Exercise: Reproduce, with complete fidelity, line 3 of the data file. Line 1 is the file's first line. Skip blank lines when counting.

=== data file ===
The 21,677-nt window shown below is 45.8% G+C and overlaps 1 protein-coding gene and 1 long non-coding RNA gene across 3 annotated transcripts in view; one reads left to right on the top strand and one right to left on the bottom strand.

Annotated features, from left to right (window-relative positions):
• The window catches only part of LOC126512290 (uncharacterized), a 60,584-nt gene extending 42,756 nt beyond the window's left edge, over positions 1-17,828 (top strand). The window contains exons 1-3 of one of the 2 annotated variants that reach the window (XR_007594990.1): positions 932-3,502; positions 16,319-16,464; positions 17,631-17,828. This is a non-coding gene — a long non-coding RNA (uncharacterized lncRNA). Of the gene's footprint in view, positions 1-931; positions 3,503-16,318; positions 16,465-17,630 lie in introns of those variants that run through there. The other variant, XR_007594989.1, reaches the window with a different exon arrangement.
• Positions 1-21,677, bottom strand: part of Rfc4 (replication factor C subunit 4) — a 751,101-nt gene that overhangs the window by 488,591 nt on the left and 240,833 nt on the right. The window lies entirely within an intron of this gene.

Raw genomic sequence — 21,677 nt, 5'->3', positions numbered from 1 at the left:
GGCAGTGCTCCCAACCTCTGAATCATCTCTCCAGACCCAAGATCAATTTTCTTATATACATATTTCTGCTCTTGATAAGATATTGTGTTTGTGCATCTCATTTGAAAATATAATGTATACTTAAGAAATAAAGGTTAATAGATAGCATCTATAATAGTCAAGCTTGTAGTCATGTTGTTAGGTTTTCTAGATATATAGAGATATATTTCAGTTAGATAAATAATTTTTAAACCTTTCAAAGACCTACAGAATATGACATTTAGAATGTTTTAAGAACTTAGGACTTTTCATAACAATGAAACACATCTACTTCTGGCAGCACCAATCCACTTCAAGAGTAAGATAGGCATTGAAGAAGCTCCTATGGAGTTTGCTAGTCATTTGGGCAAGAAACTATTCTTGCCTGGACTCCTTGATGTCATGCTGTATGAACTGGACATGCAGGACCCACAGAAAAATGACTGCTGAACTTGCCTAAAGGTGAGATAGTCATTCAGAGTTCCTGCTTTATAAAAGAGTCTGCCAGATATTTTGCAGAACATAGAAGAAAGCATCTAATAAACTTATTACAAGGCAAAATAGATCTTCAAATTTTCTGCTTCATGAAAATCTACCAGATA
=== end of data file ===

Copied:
• The window catches only part of LOC126512290 (uncharacterized), a 60,584-nt gene extending 42,756 nt beyond the window's left edge, over positions 1-17,828 (top strand). The window contains exons 1-3 of one of the 2 annotated variants that reach the window (XR_007594990.1): positions 932-3,502; positions 16,319-16,464; positions 17,631-17,828. This is a non-coding gene — a long non-coding RNA (uncharacterized lncRNA). Of the gene's footprint in view, positions 1-931; positions 3,503-16,318; positions 16,465-17,630 lie in introns of those variants that run through there. The other variant, XR_007594989.1, reaches the window with a different exon arrangement.